Last week’s inauguration of the Guangdong Technion Israel Institute of Technology—the first Israeli university campus in China—represents a fusion of the Jewish state’s innovation with the Asian giant’s abundant resources and comes amid developing ties between the two nations.
GTIIT “will serve as a reminder to China of Israel’s unique assets such as excellence in advanced education and the ability to innovate,” said Carice Witte, executive director of Sino-Israel Global Network and Academic Leadership, an institute working to advance Israel-China relations.
“Depending on how the university evolves, it could also provide an ongoing platform for Chinese to become acquainted with Israelis and for Israelis to learn how things are done in China,” she said.
The new campus, near China’s Shantou University, spans 1 million square feet and houses 13 buildings, 29 classrooms, 14 teaching laboratories and 55 research laboratories. Three-thousand students are expected to attend the school during its first decade and engage with a broad curriculum ranging from marine biology and coastal planning to medical science.
Currently, 216 undergraduate students are studying at the school in the fields of chemical engineering, materials engineering, biotechnology and food engineering. These students are slated to become the first graduates in 2021. Graduate-level studies will commence soon.
GTIIT was initiated through the collaboration of the Haifa-based Technion – Israel Institute of Technology with several Chinese institutions, including the Guangdong Provincial Government, the Shantou Municipal Government and the Li Ka-shing Foundation. The foundation donated about $130 million towards the project.
Kevin Hattori, associate director of communications for the American Technion Society, told JNS that GTIIT serves as a “bold indicator of the increased global reach and stature” of the Israeli institution. The new campus was inaugurated during Chanukah with a shehecheyanu blessing and with numerous Israeli and Chinese dignitaries in attendance.
Regarding the broader trajectory of Israel-China ties, Witte of the Sino-Israel institute said that bilateral relations are “in large part led by China,” mostly due to a lack of Israeli understanding of the Chinese culture and mentality.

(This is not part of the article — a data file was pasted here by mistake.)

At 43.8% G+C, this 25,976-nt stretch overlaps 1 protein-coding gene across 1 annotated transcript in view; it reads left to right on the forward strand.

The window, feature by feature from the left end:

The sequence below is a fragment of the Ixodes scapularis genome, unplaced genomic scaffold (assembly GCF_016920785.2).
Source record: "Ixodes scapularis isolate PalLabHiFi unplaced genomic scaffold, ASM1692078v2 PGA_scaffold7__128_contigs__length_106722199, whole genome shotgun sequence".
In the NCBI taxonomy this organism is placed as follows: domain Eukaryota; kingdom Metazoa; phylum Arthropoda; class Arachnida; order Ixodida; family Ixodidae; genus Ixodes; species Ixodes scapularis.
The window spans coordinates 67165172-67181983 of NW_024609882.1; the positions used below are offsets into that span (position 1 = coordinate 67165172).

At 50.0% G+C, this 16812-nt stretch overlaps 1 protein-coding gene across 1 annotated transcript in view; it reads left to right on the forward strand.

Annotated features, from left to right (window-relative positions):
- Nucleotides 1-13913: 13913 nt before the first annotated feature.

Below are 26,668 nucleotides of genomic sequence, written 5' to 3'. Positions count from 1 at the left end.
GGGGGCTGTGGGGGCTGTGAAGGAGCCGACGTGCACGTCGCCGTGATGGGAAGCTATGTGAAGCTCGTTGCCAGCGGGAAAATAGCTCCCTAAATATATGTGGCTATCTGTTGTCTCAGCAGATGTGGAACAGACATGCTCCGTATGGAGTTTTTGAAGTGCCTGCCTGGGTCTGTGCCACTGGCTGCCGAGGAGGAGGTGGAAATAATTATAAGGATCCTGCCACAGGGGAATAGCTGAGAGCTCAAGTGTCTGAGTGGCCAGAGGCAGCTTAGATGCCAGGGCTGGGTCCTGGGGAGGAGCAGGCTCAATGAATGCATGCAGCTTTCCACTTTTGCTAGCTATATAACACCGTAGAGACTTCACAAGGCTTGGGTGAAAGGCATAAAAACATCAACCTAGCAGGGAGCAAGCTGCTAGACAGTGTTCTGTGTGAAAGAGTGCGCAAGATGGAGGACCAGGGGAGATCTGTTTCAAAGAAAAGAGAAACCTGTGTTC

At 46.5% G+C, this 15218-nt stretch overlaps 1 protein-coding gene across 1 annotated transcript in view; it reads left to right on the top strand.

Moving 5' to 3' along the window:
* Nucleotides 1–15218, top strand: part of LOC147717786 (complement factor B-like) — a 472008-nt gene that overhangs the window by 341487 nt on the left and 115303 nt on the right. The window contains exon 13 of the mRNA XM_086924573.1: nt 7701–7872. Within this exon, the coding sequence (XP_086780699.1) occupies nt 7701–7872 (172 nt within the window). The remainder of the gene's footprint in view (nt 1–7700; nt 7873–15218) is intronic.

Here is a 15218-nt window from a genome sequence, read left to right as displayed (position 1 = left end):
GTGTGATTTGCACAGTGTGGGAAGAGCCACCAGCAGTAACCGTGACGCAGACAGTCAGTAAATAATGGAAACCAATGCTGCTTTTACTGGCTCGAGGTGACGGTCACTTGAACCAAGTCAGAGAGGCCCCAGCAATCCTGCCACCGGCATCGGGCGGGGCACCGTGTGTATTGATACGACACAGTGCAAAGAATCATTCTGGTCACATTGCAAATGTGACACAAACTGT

“Israel and its government will need to gain a much deeper understanding of Chinese culture, how things work there and what it takes to establish long-term mutually beneficial relations,” said Witte, whose organization recently conducted a survey on the subject of Israeli views on China.
“The [survey] results showed that while Israelis like China and Chinese culture, their knowledge and understanding remains extremely limited. If this continues in key areas of Israeli society, China’s long-standing Middle East policies could become a serious challenge for Israel,” Witte said.
Witte’s cautionary tone regarding Chinese expansion in the Middle East comes as Beijing has been actively pursuing a larger role as a mediator in Israeli-Palestinian peace talks. China hosted a conference on the peace process Dec. 21, and earlier this year urged the international community to support its president’s four-point plan to end the Israeli-Palestinian conflict and establish an independent Palestinian state.
The inauguration of GTIIT “marks a new era of cooperative research between Israel and China in science, engineering and the life sciences,” said the American Technion Society’s Hattori.
“The GTIIT,” he said, “combines the innovative and entrepreneurial spirit of Israel and the Technion with the unbelievable scale and resources of China to form a major research institute that will help Israel, China and the world at large.”
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